When I moved to Rio just over 18 years ago, English football was seen in Brazil as little more than an irrelevant backwater. The Monday night game was often televised – it always seemed to feature Wimbledon, it was usually awful and watching it was regarded as either an eccentric quirk or the greatest imaginable sacrifice of two hours in the name of love for football.
How things have changed. Now the English Premier League is the one that all the cable TV channels want most. There are even games of the English second tier shown regularly on Brazilian TV. The streets are full of shirts of the leading Premiership clubs.
I well recall one Brazilian TV channel doing a vox pop on the streets to find out which team people supported.
“Corinthians,” said one working class man in Sao Paulo, before, entirely without prompting, adding “and Arsenal in England.”
I am old enough to remember times some three or four decades ago when the imminent death of the English game was being announced – absurd from today’s perspective.
The extraordinary turnaround in fortunes and prestige of English football makes it something of a model for other countries – success stories are always copied. As it seeks to make its way, screaming and kicking, into the twenty first century, the Brazilian game often looks to England for inspiration.
A frequent example is the fight against the hooligans. The legislative measures introduced in England are widely praised for their effectiveness in getting to grips with the problem. Such praise might be justified. But it usually forgets the context – the fact that hundreds of thousands of fans were heartily sick of the hooligan element and even angrier about being treated as sub-humans by the authorities – a mentality that reached its tragic nadir in the Hillsbrough disaster of 1989.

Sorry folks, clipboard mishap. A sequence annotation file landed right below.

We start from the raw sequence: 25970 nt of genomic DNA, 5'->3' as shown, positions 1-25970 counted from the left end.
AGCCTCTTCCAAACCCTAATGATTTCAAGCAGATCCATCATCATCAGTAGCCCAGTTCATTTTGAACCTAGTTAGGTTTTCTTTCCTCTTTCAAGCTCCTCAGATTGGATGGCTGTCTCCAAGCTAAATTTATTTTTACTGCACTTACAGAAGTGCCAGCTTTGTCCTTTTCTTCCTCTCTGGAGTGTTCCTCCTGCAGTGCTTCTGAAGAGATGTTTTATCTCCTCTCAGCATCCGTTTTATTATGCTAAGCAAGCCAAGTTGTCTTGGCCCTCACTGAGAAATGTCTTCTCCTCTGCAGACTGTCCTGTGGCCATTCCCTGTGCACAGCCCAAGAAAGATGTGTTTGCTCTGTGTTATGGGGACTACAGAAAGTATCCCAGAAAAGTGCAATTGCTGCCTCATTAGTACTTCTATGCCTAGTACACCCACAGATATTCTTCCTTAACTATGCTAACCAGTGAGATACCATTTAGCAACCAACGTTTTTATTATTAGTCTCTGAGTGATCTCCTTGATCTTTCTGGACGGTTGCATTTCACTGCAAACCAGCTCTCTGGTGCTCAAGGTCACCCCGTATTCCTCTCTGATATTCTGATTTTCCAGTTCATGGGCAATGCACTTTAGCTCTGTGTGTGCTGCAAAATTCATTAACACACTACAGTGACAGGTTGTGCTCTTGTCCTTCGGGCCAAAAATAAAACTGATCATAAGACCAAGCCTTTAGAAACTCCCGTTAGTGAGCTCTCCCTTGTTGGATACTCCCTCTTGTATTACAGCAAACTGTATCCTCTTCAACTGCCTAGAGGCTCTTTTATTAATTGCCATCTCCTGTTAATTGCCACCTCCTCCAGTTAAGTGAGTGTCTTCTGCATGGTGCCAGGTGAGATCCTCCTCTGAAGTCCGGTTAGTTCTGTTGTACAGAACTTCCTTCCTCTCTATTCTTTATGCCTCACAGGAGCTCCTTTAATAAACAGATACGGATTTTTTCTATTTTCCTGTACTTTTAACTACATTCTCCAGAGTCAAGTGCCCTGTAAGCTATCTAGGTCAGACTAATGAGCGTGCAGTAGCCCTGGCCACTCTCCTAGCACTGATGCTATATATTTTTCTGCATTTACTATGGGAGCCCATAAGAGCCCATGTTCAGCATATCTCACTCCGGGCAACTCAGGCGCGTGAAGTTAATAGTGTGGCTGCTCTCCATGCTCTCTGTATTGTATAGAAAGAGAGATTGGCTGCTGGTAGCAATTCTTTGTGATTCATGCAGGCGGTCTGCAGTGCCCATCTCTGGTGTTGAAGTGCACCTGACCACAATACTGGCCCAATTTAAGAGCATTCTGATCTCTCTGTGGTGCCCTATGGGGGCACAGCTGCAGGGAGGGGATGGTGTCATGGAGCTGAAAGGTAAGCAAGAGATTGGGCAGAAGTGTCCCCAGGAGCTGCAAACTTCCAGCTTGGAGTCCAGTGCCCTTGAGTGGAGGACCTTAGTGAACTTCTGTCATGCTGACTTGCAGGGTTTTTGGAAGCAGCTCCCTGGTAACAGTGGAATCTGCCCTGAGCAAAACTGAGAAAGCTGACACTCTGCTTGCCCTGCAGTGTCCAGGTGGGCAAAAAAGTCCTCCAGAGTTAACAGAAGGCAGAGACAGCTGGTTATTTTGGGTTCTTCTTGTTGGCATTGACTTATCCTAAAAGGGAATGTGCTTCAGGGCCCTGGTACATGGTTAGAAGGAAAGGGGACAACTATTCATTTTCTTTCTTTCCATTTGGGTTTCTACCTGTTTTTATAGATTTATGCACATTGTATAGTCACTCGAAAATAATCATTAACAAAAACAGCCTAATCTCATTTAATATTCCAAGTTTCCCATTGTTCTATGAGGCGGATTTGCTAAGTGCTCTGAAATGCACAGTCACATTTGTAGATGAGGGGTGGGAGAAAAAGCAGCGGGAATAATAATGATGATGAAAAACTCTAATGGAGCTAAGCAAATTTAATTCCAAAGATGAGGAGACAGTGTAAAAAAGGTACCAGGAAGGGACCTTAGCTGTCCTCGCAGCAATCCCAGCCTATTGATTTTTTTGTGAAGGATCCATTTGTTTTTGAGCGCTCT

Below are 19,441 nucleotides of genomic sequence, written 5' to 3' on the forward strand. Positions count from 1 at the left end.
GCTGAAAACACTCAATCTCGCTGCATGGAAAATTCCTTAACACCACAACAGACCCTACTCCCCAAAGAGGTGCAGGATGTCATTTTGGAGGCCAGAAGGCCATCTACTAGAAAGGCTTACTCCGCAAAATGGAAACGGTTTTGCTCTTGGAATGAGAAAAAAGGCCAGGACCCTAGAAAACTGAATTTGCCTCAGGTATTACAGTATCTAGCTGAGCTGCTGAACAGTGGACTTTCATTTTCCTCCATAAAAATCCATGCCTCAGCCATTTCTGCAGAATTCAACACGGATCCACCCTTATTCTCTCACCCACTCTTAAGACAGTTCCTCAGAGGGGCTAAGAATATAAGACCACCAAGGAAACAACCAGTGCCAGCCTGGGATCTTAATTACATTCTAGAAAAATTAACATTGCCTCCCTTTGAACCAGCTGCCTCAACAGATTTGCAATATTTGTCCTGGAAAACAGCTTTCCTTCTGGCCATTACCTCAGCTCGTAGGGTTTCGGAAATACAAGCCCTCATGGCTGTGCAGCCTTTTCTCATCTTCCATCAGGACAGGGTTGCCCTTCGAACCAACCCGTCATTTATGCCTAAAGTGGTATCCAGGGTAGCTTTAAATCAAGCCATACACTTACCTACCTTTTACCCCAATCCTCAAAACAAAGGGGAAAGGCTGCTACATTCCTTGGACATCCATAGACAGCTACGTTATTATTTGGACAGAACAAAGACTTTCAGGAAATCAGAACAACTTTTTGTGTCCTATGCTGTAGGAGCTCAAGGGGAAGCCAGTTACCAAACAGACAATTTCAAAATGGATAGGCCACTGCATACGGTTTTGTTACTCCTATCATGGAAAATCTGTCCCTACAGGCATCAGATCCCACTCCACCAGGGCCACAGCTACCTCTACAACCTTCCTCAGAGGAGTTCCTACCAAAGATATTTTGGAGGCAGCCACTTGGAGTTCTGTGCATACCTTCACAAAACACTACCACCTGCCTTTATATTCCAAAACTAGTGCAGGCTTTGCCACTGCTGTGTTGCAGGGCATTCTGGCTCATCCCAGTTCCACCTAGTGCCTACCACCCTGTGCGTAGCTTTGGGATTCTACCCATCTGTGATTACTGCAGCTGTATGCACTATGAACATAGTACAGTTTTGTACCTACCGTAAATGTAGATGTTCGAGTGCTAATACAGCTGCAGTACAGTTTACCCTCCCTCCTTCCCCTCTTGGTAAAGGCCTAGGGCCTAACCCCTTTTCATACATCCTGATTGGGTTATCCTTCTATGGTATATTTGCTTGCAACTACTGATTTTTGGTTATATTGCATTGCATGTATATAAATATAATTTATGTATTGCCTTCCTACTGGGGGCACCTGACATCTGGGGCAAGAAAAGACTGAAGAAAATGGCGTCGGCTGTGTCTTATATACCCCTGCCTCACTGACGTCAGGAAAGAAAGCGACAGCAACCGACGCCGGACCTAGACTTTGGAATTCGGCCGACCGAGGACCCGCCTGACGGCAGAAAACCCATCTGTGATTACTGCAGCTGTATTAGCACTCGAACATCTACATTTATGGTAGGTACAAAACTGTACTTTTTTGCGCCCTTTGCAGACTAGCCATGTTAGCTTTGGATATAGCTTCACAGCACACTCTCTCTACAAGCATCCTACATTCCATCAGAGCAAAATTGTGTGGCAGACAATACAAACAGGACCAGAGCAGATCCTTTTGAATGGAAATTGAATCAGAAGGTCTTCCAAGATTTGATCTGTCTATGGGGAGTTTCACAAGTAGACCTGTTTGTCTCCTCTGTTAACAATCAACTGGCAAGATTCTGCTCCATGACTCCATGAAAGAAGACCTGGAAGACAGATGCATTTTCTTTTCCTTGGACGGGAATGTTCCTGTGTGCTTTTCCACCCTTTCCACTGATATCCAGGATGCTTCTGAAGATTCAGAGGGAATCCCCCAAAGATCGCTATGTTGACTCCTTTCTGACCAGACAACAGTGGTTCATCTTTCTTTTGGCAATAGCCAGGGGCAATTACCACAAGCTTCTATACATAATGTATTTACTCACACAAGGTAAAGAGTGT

All over the country supporters organised themselves, founding fanzines to put across their views and demand better treatment.
The point is this – the hooligan problem was not only brought under control by top-down legislation. Significant bottom-up mobilisation was a huge part of the solution. Erase that from the narrative and any copy of the English model loses a good part of its validity. Context is important.
All of this has special relevance because Brazilian football is currently upgrading its facilities. The movement is spearheaded by, though not limited to, the new stadiums being constructed for the 2014 World Cup. The key buzzword is ‘comfort,’ and, once again, the developments in English stadia are usually given as an example.
Comfort is all very well. But as anyone who lived through the English experience will tell you, it comes at a price. What you gain in comfort you can lose in atmosphere.
A simple example. A couple of years ago I was back in London, and I went to a UEFA Champions League game in Arsenal’s splendid modern ground. A big crowd went along. But with half an hour to go, there were still very few people in the stadium. In my old days as a fan, when you paid on the gate and watched the game on foot, this was unthinkable.
For a big match the only way to guarantee a good viewing spot was to arrive early. The atmosphere was created by the fans inside the ground. But here at the Emirates, with just a few minutes to go before kick off, there were not enough people packed sufficiently close together to give the place a buzz. The atmosphere was being created by the big screen. The ease of access to the seats, the fact of having a guaranteed place – undoubted added comforts – had taken away something from the event.
In the early 90s when the changes came in to English fans, I, as a fan, was either against. With the benefit of hindsight I now think I was wrong. The culture had to change. True, things have been lost. But wary as I am about the extent to which the English game has sold its soul, I now believe that more things have been gained.